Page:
In 2009, a well-preserved first edition of Ulysses by James Joyce, first published in 1922, was sold for £275,000. It had hardly been read, except for the racy bits. The book had previously been lost, having originally been bought surreptitiously in a Manhattan bookshop despite it being banned in the USA. The book was banned throughout the 1920s in the UK and USA. Another first edition [below right] was defaced by a reader who condemned the book as pornographic; the book was still valued at €13,500. The novel was banned in the UK until 1936. James Joyce

Ulysses was first serialised in parts in the American journal The Little Review between March 1918 and December 1920, before being published in its entirety by Syliva Beach [above left] in Paris on February 2, 1922 [Joyce’s 40th birthday]. Ulysses is the Latinised name of Odysseus, the hero of Homer’s epic poem Odyssey. The novel has a number of parallels with the poem including structure, characters. Leopold Bloom echoes Odysseus; Molly Bloom/Penelope; Stephen Dedalus/Telemachus; taking place in the 20th century. James Joyce

A first edition dated 1922 [above] by Shakespeare & Company in Paris is for sale [at time of going to press] at Peter Harrington for £87,500. Number 136 of 150 copies, this is noted in Syliva Beach’s notebook as being one of three copies sent to James Whitall on March 28, 1922. It is signed and dated by Joyce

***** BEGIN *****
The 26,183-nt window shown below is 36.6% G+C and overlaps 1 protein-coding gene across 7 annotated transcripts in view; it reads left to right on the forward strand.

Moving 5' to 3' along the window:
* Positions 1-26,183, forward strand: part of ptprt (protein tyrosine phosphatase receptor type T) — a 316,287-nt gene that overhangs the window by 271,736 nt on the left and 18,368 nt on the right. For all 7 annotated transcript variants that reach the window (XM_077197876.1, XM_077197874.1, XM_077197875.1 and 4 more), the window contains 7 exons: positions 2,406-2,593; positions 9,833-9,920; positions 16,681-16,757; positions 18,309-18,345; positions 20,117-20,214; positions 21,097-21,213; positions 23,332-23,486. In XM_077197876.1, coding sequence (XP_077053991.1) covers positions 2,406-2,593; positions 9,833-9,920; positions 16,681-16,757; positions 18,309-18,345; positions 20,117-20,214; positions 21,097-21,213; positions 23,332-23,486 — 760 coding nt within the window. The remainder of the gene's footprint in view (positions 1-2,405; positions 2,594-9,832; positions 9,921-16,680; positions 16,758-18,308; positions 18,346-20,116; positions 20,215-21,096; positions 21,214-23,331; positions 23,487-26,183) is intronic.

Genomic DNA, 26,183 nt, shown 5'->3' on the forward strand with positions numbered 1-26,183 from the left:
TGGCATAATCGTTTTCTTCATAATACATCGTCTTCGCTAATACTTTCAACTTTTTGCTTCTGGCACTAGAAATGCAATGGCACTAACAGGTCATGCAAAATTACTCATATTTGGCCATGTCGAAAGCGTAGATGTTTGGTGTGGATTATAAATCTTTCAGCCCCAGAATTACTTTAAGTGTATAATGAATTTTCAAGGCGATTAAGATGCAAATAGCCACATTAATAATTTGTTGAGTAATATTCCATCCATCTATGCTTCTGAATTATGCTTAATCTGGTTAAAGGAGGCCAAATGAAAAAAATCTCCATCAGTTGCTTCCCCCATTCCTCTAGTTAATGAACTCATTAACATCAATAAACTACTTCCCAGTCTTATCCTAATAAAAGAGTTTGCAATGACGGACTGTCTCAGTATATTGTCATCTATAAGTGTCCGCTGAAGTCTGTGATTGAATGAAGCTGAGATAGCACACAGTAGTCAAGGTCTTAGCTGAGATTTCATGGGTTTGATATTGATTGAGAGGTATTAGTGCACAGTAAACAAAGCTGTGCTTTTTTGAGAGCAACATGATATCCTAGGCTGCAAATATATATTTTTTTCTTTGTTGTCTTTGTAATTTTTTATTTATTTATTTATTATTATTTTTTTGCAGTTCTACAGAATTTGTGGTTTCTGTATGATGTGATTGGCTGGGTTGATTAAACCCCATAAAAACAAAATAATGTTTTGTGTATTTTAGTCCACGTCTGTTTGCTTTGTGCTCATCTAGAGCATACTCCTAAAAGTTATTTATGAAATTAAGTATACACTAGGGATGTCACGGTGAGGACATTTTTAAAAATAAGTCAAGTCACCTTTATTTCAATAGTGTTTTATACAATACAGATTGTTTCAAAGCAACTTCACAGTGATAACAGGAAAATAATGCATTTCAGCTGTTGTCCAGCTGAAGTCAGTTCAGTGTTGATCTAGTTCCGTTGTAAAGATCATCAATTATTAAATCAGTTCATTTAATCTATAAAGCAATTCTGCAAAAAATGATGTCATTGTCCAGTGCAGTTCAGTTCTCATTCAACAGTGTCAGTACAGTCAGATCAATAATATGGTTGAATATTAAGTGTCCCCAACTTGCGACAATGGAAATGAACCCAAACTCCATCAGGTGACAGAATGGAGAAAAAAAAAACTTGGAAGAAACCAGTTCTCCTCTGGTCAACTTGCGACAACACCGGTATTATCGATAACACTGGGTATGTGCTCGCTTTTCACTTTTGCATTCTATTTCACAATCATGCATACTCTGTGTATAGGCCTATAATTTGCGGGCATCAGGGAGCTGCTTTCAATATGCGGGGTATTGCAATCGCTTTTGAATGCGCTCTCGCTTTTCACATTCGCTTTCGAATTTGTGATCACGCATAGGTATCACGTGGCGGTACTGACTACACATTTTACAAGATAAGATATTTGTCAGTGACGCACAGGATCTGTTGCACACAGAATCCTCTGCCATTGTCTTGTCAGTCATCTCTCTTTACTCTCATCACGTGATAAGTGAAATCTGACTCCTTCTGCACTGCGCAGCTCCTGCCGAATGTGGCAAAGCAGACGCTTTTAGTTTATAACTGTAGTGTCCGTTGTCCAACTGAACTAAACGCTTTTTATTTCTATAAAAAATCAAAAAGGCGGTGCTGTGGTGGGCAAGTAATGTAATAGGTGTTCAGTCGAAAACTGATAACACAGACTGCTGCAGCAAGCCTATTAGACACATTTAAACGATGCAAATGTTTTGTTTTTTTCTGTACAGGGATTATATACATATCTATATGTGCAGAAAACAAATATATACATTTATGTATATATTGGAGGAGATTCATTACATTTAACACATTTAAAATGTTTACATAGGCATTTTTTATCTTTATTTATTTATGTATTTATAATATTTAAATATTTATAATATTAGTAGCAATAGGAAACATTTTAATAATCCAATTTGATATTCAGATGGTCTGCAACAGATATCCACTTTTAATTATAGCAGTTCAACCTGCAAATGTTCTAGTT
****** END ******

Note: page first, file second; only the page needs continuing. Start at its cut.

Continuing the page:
The story
Set in Dublin, June 16-17, 1904, the action starts at about 8am. Stephen Dedalus wakes up and talks with his two housemates, Buck Mulligan and student Haines. The action continues for 24 hours when Stephen, having politely refused lodgings at the home of two other principal characters, Leopold and Molly Bloom, discovers he is no longer welcome to stay with Mulligan and Haines. During the course of the day the characters move through their day in Dublin.

The film
James Joyce A 1967 film of Ulysses [above] starring Milo O’Shea as Leopold Bloom was nominated for an Oscar for Best Adapted Screenplay. Watch Molly Bloom’s soliloquy here.

In 2003, another film, Bloom [below] starred Stephen Rea. Watch the trailer here.

James Joyce

Other editions

James Joyce


‘Ulysses’ by James Joyce [UK: Wordsworth Classics]

If you like old books, check out these:-
The French Lieutenant’s Woman’ by John Fowles